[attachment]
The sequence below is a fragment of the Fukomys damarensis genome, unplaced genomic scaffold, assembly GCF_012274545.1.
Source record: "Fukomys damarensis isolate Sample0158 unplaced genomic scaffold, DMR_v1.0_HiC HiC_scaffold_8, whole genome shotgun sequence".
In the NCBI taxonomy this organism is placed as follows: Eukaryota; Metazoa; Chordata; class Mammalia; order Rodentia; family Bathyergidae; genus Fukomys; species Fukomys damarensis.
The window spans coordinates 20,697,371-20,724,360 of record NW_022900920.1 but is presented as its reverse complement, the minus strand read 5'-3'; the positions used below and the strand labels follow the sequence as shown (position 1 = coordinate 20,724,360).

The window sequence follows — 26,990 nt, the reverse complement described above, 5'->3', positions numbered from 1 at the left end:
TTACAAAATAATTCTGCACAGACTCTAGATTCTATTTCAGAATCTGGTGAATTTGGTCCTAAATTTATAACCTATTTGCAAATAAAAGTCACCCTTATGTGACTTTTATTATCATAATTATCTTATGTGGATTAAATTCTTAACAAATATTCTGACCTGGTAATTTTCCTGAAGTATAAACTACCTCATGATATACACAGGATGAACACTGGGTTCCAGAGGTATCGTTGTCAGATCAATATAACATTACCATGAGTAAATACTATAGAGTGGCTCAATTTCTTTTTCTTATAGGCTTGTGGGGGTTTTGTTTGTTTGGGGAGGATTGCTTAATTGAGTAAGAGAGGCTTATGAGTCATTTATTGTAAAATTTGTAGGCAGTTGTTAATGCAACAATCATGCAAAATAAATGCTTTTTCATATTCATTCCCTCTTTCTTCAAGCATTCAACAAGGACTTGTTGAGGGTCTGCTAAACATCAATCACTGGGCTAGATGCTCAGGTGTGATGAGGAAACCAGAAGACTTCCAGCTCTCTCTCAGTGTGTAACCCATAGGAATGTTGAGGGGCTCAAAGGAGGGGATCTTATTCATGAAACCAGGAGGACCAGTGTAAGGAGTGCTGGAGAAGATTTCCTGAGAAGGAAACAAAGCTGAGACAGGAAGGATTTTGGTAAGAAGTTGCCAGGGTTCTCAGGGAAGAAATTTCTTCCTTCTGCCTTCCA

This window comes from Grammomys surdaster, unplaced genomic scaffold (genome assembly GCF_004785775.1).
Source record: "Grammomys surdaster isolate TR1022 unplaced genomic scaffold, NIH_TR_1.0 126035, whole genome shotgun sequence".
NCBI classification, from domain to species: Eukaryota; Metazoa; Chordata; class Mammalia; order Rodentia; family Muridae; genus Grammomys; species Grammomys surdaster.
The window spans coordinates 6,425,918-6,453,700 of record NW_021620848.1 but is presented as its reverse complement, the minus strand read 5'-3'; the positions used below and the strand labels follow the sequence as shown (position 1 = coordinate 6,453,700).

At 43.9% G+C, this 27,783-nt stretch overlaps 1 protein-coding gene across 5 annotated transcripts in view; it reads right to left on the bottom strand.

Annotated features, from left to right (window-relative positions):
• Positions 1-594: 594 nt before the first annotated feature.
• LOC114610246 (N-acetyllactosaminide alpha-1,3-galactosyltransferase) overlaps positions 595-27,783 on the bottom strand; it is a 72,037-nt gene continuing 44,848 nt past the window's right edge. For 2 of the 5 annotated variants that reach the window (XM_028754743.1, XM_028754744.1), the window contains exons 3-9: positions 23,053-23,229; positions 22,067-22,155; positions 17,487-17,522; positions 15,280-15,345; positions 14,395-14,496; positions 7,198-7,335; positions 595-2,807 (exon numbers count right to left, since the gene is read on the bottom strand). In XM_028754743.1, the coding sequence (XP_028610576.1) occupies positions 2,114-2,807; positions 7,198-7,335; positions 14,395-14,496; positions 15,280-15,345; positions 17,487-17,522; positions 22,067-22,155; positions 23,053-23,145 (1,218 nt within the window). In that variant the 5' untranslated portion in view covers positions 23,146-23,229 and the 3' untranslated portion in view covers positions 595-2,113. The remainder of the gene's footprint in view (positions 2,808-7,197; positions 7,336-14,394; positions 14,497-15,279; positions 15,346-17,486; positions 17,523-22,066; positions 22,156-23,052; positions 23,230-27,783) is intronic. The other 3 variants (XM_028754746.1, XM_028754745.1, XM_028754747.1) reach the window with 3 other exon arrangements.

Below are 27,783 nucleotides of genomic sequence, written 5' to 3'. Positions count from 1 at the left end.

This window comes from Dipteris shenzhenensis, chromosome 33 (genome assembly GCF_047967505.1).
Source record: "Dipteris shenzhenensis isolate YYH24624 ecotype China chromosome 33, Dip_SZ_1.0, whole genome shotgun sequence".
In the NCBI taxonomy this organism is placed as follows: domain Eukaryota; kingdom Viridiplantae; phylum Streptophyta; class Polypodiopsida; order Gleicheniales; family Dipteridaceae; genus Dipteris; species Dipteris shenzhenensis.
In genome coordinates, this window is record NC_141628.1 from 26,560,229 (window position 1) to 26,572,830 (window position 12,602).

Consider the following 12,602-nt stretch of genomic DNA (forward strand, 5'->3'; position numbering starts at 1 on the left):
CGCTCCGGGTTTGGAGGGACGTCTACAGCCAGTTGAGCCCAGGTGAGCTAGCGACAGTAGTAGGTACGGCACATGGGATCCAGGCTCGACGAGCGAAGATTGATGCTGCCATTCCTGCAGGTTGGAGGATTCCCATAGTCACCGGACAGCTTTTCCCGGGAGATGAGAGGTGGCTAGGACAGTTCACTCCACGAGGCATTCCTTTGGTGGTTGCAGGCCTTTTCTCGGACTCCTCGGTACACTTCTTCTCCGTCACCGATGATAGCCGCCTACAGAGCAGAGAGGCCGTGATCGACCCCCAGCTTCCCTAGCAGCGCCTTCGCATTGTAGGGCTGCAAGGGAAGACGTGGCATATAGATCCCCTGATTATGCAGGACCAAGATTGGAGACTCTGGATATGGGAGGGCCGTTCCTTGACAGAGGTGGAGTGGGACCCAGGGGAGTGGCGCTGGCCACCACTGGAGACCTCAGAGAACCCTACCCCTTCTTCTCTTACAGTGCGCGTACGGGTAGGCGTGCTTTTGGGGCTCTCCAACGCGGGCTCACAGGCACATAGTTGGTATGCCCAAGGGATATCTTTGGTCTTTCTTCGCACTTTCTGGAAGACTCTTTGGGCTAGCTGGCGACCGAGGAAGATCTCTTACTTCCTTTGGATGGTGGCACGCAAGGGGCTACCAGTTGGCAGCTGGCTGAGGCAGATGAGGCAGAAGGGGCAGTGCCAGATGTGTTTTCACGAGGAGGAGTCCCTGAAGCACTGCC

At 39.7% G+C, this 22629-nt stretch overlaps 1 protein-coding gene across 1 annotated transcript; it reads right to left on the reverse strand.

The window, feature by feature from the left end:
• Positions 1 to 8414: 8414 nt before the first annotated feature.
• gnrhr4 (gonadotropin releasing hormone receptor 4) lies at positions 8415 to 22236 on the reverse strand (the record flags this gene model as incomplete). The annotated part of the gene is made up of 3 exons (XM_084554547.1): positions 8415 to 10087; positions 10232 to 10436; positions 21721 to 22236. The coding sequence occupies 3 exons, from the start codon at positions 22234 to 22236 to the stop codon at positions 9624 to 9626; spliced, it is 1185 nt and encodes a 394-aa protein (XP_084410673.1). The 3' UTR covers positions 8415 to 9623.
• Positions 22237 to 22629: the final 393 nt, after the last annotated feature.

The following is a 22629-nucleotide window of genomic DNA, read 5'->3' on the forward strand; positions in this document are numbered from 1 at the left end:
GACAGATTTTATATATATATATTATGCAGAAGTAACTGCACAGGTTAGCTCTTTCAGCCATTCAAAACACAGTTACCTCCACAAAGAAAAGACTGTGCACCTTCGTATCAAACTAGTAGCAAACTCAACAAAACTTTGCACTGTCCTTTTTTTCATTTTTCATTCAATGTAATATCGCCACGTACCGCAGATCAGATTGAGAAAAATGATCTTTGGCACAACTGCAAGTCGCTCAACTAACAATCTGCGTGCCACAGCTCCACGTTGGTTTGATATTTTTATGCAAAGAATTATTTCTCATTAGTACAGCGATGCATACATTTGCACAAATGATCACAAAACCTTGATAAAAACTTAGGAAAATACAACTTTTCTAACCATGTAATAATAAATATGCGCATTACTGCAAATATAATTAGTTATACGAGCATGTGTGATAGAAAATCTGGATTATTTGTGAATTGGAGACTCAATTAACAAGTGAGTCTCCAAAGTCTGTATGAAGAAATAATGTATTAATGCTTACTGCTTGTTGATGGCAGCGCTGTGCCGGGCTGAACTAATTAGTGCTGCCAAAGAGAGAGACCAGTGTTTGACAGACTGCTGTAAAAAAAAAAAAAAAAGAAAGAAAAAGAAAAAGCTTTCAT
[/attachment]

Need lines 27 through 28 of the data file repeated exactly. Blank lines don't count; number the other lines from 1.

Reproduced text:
The following is a 22629-nucleotide window of genomic DNA, read 5'->3' on the forward strand; positions in this document are numbered from 1 at the left end:
GACAGATTTTATATATATATATTATGCAGAAGTAACTGCACAGGTTAGCTCTTTCAGCCATTCAAAACACAGTTACCTCCACAAAGAAAAGACTGTGCACCTTCGTATCAAACTAGTAGCAAACTCAACAAAACTTTGCACTGTCCTTTTTTTCATTTTTCATTCAATGTAATATCGCCACGTACCGCAGATCAGATTGAGAAAAATGATCTTTGGCACAACTGCAAGTCGCTCAACTAACAATCTGCGTGCCACAGCTCCACGTTGGTTTGATATTTTTATGCAAAGAATTATTTCTCATTAGTACAGCGATGCATACATTTGCACAAATGATCACAAAACCTTGATAAAAACTTAGGAAAATACAACTTTTCTAACCATGTAATAATAAATATGCGCATTACTGCAAATATAATTAGTTATACGAGCATGTGTGATAGAAAATCTGGATTATTTGTGAATTGGAGACTCAATTAACAAGTGAGTCTCCAAAGTCTGTATGAAGAAATAATGTATTAATGCTTACTGCTTGTTGATGGCAGCGCTGTGCCGGGCTGAACTAATTAGTGCTGCCAAAGAGAGAGACCAGTGTTTGACAGACTGCTGTAAAAAAAAAAAAAAAAGAAAGAAAAAGAAAAAGCTTTCAT